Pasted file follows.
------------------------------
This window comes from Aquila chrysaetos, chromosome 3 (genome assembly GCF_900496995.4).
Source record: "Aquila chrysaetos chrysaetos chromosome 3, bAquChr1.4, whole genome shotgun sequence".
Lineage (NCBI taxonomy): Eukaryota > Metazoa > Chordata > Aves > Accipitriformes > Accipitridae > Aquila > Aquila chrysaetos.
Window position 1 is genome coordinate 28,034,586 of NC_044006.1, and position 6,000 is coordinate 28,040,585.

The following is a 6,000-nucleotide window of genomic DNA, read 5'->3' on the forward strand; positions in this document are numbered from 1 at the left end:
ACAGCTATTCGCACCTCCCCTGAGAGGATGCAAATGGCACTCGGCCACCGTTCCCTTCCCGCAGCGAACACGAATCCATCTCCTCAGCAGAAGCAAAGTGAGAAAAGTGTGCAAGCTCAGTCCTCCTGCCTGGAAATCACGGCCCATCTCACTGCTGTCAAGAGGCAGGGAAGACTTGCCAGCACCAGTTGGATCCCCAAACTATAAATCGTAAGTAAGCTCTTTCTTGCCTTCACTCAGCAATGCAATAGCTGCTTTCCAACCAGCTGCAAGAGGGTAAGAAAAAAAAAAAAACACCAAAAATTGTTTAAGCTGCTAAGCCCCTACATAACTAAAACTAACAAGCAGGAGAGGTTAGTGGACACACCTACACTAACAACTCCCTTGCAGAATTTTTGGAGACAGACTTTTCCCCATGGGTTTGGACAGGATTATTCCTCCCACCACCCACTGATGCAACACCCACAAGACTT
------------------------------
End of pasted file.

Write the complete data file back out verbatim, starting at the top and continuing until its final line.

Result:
This window comes from Aquila chrysaetos, chromosome 3 (genome assembly GCF_900496995.4).
Source record: "Aquila chrysaetos chrysaetos chromosome 3, bAquChr1.4, whole genome shotgun sequence".
Lineage (NCBI taxonomy): Eukaryota > Metazoa > Chordata > Aves > Accipitriformes > Accipitridae > Aquila > Aquila chrysaetos.
Window position 1 is genome coordinate 28,034,586 of NC_044006.1, and position 6,000 is coordinate 28,040,585.

The following is a 6,000-nucleotide window of genomic DNA, read 5'->3' on the forward strand; positions in this document are numbered from 1 at the left end:
ACAGCTATTCGCACCTCCCCTGAGAGGATGCAAATGGCACTCGGCCACCGTTCCCTTCCCGCAGCGAACACGAATCCATCTCCTCAGCAGAAGCAAAGTGAGAAAAGTGTGCAAGCTCAGTCCTCCTGCCTGGAAATCACGGCCCATCTCACTGCTGTCAAGAGGCAGGGAAGACTTGCCAGCACCAGTTGGATCCCCAAACTATAAATCGTAAGTAAGCTCTTTCTTGCCTTCACTCAGCAATGCAATAGCTGCTTTCCAACCAGCTGCAAGAGGGTAAGAAAAAAAAAAAAACACCAAAAATTGTTTAAGCTGCTAAGCCCCTACATAACTAAAACTAACAAGCAGGAGAGGTTAGTGGACACACCTACACTAACAACTCCCTTGCAGAATTTTTGGAGACAGACTTTTCCCCATGGGTTTGGACAGGATTATTCCTCCCACCACCCACTGATGCAACACCCACAAGACTT